Posted by Kyle Hansen at 8:21 PM
Just an update, Steve Sloan, SJSU Tech on a mission, has a great post on why SJSU says that they are blocking Skype and why it is such a bad idea. He specifically gives examples of how Skype can be used to enhance our educational experience and how blocking it is a short-sighted move by the University.
Posted by Kyle Hansen at 10:02 AM
Saturday, September 16, 2006
It is nothing new, but there was an article in the Mercury News on Thursday reminding us of the huge correlation between ethnicity and voter participation. It is realty simple, ethnic "minorities" and the uneducated do not vote. Here's the most startling, in my opinion, fact:
"California is the only state in which no ethnic or racial group constitutes the majority, with whites representing 46 percent of the population and Latinos 32 percent. Yet, whites make up 70 percent of the electorate, and Latinos only 16 percent."
My Local Politics class is going to be out every Saturday for the next month or so trying to register voters in a predominantly minority neighborhood in San Jose. It is really hard to get through to these people who do not realize the power they have if they would just vote. Please encourage everyone you know who is eligible to vote. Get them to register before it is too late. And then show up and vote!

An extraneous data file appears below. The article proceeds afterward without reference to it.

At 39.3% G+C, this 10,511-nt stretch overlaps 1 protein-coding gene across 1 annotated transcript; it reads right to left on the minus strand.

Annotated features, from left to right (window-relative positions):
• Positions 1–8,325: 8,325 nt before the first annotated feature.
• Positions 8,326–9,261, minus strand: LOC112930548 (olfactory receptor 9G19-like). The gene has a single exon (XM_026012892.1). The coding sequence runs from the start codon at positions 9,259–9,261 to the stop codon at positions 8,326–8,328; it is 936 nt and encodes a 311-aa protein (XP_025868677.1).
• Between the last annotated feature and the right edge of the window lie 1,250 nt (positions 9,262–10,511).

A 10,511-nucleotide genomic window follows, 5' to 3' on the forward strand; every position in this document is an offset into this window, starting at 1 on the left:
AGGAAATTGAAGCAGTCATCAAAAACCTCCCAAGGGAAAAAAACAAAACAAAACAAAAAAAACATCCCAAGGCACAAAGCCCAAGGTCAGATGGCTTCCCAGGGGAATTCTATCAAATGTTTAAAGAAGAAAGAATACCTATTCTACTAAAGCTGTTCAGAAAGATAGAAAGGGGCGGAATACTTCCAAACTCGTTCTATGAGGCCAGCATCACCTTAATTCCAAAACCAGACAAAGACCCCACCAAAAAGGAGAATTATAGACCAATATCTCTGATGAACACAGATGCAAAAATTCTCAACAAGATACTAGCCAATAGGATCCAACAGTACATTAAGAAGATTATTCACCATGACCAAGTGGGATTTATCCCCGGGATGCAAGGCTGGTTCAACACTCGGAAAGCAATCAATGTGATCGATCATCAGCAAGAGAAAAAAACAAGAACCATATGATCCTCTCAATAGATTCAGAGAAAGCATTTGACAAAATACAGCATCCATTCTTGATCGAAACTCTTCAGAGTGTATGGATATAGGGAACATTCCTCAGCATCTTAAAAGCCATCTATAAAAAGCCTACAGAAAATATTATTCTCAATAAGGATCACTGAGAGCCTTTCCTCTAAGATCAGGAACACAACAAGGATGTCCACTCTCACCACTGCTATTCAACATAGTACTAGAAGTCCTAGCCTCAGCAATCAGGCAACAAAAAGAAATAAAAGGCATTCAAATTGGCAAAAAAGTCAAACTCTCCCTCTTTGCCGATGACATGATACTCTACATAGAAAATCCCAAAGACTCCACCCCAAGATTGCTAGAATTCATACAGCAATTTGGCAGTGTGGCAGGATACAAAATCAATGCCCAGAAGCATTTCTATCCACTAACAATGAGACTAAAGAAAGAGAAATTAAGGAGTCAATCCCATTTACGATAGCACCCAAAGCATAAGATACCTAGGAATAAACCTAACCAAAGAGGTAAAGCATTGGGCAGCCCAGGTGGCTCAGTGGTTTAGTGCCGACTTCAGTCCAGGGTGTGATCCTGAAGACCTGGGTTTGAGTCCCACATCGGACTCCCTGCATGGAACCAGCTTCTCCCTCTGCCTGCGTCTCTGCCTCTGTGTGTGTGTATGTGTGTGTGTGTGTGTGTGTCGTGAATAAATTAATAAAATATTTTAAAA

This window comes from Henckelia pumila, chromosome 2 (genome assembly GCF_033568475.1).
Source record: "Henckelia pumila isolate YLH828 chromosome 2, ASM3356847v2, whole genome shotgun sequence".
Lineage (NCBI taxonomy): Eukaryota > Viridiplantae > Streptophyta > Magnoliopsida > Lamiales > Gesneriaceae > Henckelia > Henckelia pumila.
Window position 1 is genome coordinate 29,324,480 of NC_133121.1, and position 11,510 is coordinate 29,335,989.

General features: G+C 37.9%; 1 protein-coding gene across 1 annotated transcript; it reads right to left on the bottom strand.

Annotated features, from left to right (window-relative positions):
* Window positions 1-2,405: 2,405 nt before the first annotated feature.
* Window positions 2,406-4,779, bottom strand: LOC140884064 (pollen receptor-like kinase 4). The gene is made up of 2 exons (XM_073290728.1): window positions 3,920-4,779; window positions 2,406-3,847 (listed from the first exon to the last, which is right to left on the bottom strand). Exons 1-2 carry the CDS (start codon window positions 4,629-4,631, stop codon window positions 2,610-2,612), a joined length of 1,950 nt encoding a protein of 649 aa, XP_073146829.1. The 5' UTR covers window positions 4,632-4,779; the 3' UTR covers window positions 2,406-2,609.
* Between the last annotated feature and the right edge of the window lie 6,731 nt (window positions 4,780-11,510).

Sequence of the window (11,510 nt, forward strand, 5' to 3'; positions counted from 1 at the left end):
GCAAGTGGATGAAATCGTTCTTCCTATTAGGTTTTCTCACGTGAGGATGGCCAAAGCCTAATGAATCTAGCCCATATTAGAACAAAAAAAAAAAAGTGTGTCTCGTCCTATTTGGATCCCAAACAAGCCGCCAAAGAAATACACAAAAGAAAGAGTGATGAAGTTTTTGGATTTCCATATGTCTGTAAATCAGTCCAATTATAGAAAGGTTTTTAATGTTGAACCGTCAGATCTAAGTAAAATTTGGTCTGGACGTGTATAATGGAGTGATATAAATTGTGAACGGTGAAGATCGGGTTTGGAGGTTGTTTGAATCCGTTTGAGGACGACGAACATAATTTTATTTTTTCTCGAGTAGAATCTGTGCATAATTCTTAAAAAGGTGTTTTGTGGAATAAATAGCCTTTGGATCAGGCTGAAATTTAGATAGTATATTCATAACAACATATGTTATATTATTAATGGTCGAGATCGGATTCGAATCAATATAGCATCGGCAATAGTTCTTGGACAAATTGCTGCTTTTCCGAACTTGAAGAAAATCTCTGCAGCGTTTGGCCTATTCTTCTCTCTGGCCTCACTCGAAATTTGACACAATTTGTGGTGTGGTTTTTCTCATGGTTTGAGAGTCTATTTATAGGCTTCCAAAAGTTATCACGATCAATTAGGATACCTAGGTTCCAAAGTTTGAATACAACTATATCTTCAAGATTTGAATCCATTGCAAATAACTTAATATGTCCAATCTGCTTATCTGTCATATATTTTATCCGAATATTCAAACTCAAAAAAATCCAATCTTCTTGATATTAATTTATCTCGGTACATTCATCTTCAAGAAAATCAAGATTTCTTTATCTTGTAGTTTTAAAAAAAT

Posted by Kyle Hansen at 11:33 AM
Thursday, September 14, 2006
I had lunch today with some friends from church. We were discussing how strange it is that sometimes you know before the phone rings or you get a text message that it is going to happen. We knew a study had just been done, so I had to see if I could find it. Here is the Reuters article about a study done in England that supposedly "proved that such precognition existed for telephone calls and even e-mails." I am not sure how believable it is though. The study did not have a very large sample. It could be just coincidence, but it does seem to happen often. I think that I just check my phone and email a lot because I am a news junkie. I want to know right away if something happened or if someone is trying to get a hold of me. But sometimes you just seem to know, even before it happens. Coincidence? Science? Who knows?
Posted by Kyle Hansen at 5:03 PM
Wednesday, September 13, 2006